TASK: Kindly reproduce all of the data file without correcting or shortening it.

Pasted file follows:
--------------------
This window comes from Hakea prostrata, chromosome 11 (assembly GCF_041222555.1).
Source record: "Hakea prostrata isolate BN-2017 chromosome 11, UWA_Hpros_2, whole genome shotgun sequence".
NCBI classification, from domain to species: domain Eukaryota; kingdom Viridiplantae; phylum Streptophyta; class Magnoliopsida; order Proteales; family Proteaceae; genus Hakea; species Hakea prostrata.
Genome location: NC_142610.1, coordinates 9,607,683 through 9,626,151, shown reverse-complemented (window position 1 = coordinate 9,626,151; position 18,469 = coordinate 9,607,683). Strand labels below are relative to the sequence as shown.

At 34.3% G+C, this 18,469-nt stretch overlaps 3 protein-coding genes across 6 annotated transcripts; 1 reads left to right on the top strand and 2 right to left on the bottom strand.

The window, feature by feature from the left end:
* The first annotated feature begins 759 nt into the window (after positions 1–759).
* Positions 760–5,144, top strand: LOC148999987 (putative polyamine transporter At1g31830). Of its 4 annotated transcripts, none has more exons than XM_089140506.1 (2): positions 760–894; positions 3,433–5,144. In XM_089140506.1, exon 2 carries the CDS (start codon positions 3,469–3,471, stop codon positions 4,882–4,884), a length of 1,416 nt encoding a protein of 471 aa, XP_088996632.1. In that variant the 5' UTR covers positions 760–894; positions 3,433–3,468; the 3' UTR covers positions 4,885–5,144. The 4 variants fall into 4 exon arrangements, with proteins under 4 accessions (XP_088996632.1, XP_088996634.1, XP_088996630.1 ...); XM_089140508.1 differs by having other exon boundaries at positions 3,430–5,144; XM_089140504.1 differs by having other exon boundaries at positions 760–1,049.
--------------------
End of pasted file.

This window comes from Hakea prostrata, chromosome 11 (assembly GCF_041222555.1).
Source record: "Hakea prostrata isolate BN-2017 chromosome 11, UWA_Hpros_2, whole genome shotgun sequence".
NCBI classification, from domain to species: domain Eukaryota; kingdom Viridiplantae; phylum Streptophyta; class Magnoliopsida; order Proteales; family Proteaceae; genus Hakea; species Hakea prostrata.
Genome location: NC_142610.1, coordinates 9,607,683 through 9,626,151, shown reverse-complemented (window position 1 = coordinate 9,626,151; position 18,469 = coordinate 9,607,683). Strand labels below are relative to the sequence as shown.

At 34.3% G+C, this 18,469-nt stretch overlaps 3 protein-coding genes across 6 annotated transcripts; 1 reads left to right on the top strand and 2 right to left on the bottom strand.

The window, feature by feature from the left end:
* The first annotated feature begins 759 nt into the window (after positions 1–759).
* Positions 760–5,144, top strand: LOC148999987 (putative polyamine transporter At1g31830). Of its 4 annotated transcripts, none has more exons than XM_089140506.1 (2): positions 760–894; positions 3,433–5,144. In XM_089140506.1, exon 2 carries the CDS (start codon positions 3,469–3,471, stop codon positions 4,882–4,884), a length of 1,416 nt encoding a protein of 471 aa, XP_088996632.1. In that variant the 5' UTR covers positions 760–894; positions 3,433–3,468; the 3' UTR covers positions 4,885–5,144. The 4 variants fall into 4 exon arrangements, with proteins under 4 accessions (XP_088996632.1, XP_088996634.1, XP_088996630.1 ...); XM_089140508.1 differs by having other exon boundaries at positions 3,430–5,144; XM_089140504.1 differs by having other exon boundaries at positions 760–1,049.